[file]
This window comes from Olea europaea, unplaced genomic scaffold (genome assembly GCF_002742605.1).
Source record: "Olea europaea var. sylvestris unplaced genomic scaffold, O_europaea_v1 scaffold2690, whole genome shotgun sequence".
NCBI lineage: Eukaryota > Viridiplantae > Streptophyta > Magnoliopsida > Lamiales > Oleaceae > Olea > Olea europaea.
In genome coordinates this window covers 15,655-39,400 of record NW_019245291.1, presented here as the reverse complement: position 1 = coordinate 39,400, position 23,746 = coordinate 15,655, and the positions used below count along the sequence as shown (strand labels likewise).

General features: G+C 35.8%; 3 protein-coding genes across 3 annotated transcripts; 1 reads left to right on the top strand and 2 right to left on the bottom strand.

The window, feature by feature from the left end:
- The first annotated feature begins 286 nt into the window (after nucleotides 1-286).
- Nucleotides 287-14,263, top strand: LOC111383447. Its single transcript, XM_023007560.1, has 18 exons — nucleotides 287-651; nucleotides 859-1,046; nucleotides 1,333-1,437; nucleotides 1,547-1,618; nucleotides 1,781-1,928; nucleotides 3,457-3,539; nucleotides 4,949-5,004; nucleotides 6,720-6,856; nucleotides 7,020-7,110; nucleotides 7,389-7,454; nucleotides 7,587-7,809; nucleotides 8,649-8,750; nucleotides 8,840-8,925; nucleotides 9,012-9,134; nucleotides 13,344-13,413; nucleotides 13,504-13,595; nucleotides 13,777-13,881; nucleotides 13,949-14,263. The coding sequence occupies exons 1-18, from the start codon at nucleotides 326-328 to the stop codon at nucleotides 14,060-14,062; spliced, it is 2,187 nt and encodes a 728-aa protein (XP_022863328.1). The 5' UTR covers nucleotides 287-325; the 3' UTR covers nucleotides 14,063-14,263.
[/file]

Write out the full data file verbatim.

This window comes from Olea europaea, unplaced genomic scaffold (genome assembly GCF_002742605.1).
Source record: "Olea europaea var. sylvestris unplaced genomic scaffold, O_europaea_v1 scaffold2690, whole genome shotgun sequence".
NCBI lineage: Eukaryota > Viridiplantae > Streptophyta > Magnoliopsida > Lamiales > Oleaceae > Olea > Olea europaea.
In genome coordinates this window covers 15,655-39,400 of record NW_019245291.1, presented here as the reverse complement: position 1 = coordinate 39,400, position 23,746 = coordinate 15,655, and the positions used below count along the sequence as shown (strand labels likewise).

General features: G+C 35.8%; 3 protein-coding genes across 3 annotated transcripts; 1 reads left to right on the top strand and 2 right to left on the bottom strand.

The window, feature by feature from the left end:
- The first annotated feature begins 286 nt into the window (after nucleotides 1-286).
- Nucleotides 287-14,263, top strand: LOC111383447. Its single transcript, XM_023007560.1, has 18 exons — nucleotides 287-651; nucleotides 859-1,046; nucleotides 1,333-1,437; nucleotides 1,547-1,618; nucleotides 1,781-1,928; nucleotides 3,457-3,539; nucleotides 4,949-5,004; nucleotides 6,720-6,856; nucleotides 7,020-7,110; nucleotides 7,389-7,454; nucleotides 7,587-7,809; nucleotides 8,649-8,750; nucleotides 8,840-8,925; nucleotides 9,012-9,134; nucleotides 13,344-13,413; nucleotides 13,504-13,595; nucleotides 13,777-13,881; nucleotides 13,949-14,263. The coding sequence occupies exons 1-18, from the start codon at nucleotides 326-328 to the stop codon at nucleotides 14,060-14,062; spliced, it is 2,187 nt and encodes a 728-aa protein (XP_022863328.1). The 5' UTR covers nucleotides 287-325; the 3' UTR covers nucleotides 14,063-14,263.